Octopus sex: a holiday gift from the Berkeley Science Review

    Is that Mr. or Mrs. Octopus? There's no way to know.

    As I write this, I know many of you are at home with your families, roasting chestnuts and wishing for snow. But not me, dear readers! I’m back from vacation, my brain is booted up again, and I’m contemplating from the oddities of marine biology, specifically the mating habits of the blue-ringed octopus.

    I was browsing the BSR archives today (a hobby I thoroughly recommend to the bored and curious) and I came across this piece about the poor gender-detection skills of Hapalochlaena lunulata: Eight Legs O’ Love. Way back in 2003, Colin McCormick wrote about these mysterious creatures being studied by Prof. Roy Caldwell. It’s short, so I’ll let you read it for yourself, but here’s a quote for you:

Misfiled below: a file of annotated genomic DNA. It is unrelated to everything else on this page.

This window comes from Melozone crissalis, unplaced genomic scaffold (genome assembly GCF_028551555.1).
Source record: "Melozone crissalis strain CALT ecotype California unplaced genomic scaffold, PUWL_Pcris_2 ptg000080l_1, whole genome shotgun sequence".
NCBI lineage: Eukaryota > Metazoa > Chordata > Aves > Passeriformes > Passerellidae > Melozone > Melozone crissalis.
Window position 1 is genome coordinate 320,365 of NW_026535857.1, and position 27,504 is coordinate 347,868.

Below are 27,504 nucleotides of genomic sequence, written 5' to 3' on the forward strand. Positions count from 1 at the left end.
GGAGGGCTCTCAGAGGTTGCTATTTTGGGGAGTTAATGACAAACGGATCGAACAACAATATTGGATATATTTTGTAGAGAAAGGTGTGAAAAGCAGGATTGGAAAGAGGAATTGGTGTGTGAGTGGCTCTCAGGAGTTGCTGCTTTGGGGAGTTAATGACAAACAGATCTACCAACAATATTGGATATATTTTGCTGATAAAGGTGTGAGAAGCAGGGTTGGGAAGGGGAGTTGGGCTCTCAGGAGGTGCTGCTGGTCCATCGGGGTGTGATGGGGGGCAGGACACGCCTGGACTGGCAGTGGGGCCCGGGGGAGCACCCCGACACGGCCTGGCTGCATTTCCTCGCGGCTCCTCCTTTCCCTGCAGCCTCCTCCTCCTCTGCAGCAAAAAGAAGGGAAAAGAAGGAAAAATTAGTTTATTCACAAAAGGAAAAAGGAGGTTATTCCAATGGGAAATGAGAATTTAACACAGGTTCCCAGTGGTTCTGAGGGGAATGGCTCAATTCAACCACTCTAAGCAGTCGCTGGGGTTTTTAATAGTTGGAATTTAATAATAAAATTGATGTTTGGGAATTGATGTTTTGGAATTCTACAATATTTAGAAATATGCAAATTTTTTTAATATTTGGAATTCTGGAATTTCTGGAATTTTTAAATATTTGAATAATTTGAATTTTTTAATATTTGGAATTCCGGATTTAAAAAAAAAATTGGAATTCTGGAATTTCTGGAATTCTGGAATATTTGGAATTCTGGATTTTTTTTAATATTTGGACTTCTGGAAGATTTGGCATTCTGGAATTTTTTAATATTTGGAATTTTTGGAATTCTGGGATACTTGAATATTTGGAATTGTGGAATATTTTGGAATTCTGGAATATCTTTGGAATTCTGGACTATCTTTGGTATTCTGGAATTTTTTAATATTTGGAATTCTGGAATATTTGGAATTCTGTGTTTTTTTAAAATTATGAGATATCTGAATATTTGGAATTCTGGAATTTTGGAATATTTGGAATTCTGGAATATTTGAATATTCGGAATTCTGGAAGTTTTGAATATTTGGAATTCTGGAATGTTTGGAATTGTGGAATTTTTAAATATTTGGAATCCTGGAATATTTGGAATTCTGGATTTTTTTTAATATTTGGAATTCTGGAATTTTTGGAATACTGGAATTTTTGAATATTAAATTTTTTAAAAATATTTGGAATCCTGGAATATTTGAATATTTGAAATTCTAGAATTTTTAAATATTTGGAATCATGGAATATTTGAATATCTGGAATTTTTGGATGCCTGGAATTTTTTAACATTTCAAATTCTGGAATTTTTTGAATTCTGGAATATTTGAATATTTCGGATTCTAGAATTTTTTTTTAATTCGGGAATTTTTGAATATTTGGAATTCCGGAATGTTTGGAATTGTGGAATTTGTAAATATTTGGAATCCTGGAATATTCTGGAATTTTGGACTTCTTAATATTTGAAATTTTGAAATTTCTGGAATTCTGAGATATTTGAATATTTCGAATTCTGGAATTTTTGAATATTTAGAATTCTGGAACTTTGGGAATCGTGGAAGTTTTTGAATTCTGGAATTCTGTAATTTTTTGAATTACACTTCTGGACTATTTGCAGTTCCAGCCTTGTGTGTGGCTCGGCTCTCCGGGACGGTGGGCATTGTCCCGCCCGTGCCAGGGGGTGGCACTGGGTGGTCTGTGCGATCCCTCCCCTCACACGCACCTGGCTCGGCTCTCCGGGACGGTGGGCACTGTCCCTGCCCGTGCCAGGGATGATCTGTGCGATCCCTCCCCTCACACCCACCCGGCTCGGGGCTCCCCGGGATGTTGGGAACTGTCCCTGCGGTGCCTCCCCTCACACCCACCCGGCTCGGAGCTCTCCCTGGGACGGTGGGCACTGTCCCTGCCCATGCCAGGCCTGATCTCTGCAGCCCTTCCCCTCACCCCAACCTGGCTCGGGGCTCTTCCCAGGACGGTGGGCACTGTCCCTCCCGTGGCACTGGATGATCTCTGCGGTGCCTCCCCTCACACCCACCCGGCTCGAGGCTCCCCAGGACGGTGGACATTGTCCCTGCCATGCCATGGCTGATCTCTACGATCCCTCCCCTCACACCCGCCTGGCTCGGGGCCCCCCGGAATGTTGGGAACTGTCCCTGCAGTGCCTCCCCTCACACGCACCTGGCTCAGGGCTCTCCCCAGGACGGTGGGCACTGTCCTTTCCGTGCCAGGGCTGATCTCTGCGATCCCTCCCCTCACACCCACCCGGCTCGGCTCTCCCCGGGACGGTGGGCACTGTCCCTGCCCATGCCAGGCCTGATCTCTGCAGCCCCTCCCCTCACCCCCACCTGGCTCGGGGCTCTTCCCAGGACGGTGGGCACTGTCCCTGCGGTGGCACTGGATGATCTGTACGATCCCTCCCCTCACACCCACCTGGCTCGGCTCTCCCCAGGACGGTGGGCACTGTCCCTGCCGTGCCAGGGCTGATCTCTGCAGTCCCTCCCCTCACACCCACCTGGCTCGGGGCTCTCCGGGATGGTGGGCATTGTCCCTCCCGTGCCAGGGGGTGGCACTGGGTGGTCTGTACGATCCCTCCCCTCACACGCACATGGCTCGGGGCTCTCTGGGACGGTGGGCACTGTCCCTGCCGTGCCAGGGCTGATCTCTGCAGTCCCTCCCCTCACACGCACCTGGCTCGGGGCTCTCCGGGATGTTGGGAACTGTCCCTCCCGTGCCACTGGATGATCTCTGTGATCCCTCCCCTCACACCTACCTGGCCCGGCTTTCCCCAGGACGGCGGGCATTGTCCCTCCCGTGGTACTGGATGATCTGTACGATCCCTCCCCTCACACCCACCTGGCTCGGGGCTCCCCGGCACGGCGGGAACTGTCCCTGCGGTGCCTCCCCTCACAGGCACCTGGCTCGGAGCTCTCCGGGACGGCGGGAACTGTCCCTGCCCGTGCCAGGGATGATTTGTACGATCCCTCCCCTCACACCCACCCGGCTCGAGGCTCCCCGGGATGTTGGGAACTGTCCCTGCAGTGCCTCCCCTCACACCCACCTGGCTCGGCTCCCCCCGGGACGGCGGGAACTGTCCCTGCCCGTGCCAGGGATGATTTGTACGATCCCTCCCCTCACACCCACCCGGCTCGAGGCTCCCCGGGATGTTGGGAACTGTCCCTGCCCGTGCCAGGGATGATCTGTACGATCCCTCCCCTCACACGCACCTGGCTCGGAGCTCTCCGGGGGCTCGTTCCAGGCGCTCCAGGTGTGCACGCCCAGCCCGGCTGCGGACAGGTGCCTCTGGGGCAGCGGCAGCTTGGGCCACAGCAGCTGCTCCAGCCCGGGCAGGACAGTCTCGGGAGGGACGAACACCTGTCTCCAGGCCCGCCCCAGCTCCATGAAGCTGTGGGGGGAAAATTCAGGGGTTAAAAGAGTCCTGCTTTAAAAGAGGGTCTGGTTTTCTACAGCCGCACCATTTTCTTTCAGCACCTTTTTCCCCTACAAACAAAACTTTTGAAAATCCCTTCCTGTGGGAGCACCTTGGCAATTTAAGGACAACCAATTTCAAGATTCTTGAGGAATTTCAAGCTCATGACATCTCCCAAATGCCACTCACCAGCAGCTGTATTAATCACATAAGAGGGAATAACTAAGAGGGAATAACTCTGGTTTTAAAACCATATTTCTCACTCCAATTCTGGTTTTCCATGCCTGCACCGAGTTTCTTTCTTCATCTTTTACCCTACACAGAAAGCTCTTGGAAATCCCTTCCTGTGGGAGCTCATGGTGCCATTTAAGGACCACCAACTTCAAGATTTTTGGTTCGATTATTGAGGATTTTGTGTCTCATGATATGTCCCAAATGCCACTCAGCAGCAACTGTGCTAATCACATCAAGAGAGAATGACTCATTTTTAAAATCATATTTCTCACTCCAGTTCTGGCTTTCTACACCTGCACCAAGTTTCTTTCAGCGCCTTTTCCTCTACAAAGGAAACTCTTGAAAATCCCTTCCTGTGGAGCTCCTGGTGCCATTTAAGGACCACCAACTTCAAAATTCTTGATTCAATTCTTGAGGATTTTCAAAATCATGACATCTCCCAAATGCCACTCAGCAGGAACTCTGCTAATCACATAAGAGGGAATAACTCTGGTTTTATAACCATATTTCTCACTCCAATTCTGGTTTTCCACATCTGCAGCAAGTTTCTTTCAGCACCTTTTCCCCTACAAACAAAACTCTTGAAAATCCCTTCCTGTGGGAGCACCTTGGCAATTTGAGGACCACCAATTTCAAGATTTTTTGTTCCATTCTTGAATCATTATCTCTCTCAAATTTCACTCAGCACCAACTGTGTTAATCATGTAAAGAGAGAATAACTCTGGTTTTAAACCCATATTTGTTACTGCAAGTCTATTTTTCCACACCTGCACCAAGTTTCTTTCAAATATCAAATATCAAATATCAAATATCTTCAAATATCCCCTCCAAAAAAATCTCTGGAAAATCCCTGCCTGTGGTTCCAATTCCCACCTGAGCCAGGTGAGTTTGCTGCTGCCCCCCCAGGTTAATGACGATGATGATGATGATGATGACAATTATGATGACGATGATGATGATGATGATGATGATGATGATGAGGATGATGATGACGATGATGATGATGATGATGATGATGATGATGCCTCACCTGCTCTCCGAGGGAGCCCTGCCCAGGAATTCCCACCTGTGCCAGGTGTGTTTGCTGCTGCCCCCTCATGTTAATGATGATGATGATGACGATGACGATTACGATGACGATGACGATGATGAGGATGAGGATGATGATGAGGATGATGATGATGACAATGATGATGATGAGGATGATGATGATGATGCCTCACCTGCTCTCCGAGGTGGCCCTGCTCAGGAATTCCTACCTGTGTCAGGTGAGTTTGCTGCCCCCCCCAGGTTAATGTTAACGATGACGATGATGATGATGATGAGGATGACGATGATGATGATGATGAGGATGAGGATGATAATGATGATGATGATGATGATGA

Male-male couplings typically last only 30 seconds, and the initiating octopus removes his hectocotylus (a modified third arm that delivers the spermatophore goods when the mood is right) amicably.

    Now if that doesn’t pique your interest, I don’t know what will. Make sure you bring up this story with your extended family over eggnog. I guarantee an interesting conversation.

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